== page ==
I am very new to the process of making my own ingots from my scrap
material. Though I"ve successfully made a few pieces out of melted
scrap, my last ingot yielded some unexpected results. I followed the
same process I was taught and had used before, melting scrap sterling
silver into a groove carved in a charcoal block, using a
propane/oxygen torch. The scrap I used was sterling silver, I was
careful as I could be to ensure nothing else was included, and the
material was originally bought from reputable dealers. Nothing
seemed unusual in the melting/cooling/pickling/working stages, but as
I was finishing the pieces, I noticed that they had a distinct red
tinge to them. This doesn't seem to be a surface colouration,
washing, buffing and sanding don't seem to have any effect. My
sterling silver looks more like rose gold.
Though I was careful in sorting out the scrap for melting, it may be
possible for a small piece of copper to get mixed in, but it would
have had to be a very small piece, and I wouldn't think that it
would have such a drastic effect on the colour of the silver.
I rather like the effect actually, but if someone asks why this
silver pendant is red, it would be nice if I could explain it. If I
knew where it all went wrong, I could either avoid it in the future
or replicate it, if I decide that it's worthwhile. Does anyone have
I suspect its copper oxide.
If you can beg borrow some stainless steel brazing flux from a
welding shop Johnson Matthey make, apply liberally to a small piece of
the pink silver, and heat till molten supported on some small piece
of cramic fire brick.. Keep applying it in liberal amounts so the
flux runs away from the silver.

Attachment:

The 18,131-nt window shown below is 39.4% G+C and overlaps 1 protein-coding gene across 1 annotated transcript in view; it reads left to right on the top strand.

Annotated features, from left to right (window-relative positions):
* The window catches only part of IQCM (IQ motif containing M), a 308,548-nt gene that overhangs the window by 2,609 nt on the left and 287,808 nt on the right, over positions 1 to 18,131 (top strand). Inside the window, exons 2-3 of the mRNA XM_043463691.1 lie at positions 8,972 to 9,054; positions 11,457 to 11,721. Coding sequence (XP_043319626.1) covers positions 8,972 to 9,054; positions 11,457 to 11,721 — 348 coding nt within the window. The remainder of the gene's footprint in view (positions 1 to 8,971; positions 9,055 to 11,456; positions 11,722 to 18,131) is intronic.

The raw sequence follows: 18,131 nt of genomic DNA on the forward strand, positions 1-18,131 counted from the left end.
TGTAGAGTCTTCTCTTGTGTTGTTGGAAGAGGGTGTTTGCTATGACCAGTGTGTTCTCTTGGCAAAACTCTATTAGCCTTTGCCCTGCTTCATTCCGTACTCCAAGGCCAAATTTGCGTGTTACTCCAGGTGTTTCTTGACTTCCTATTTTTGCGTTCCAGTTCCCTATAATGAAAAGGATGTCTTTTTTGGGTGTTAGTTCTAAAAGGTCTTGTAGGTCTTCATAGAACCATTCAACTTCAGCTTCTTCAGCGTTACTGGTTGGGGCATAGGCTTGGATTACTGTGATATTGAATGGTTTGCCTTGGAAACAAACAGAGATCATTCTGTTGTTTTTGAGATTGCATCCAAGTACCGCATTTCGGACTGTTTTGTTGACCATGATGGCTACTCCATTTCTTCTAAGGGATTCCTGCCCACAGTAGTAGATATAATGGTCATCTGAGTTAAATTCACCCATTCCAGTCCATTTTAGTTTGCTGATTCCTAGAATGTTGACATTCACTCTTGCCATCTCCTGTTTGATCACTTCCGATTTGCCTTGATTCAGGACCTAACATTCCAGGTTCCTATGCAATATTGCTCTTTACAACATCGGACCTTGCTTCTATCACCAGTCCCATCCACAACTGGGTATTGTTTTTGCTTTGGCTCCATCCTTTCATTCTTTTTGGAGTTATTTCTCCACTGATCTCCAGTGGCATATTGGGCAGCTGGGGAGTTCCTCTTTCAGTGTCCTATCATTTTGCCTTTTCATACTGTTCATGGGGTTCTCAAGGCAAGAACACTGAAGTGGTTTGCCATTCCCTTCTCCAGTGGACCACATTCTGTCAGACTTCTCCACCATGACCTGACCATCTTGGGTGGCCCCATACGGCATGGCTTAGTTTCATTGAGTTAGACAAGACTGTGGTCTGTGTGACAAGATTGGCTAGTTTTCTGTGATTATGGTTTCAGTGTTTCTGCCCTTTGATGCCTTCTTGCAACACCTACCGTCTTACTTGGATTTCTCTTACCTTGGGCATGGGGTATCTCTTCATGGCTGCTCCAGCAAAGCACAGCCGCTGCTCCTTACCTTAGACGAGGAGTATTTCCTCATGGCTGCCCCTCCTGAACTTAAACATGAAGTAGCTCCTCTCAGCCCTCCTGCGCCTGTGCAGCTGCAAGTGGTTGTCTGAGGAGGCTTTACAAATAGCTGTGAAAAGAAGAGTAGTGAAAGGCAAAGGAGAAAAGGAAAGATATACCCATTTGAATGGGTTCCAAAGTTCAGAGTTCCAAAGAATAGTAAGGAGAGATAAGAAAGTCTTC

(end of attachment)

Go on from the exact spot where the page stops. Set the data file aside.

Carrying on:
This flux will dissolve out copper oxide and it turns the flux red
leaving the silver white.
Its flouride based so ventilate your melting area well. As to keeping
sterling scrap free of oxides, you have to melt in an inert
to do that your melt has to be covered with flux, borax is ok but
againg a reactive flux will clean your melt. as you raise the temp
from cold to molten.
then you also need a larger torch, say 1in dia propane et to a
neutral flame to exclude oxygen. Then you need a big propane tank say
30lbs content to back up your torch.
I use a crucible in a proper melting furnace some 9in wide by 18in
high internal dia in which I have a 6in high by 3in dia graphite
crucible. Then when the silver is melted I pour through a reducing
propane flame, again to ensure oxygen is always excluded.
The cast iron mould is preheated then flooded with olive oil. This
also excludes air during pouring and results in clean shiny ingots
that roll well into sheet and wire.
In a bullion making plant after casting most ingots are milled both
sides to remove any surface contaminants and mould lines. then its
rolled to the required thickness, with appropriate annealing in
again inert atmosphere.
Keep oxygen out of your melts. its highly reactive at molten metal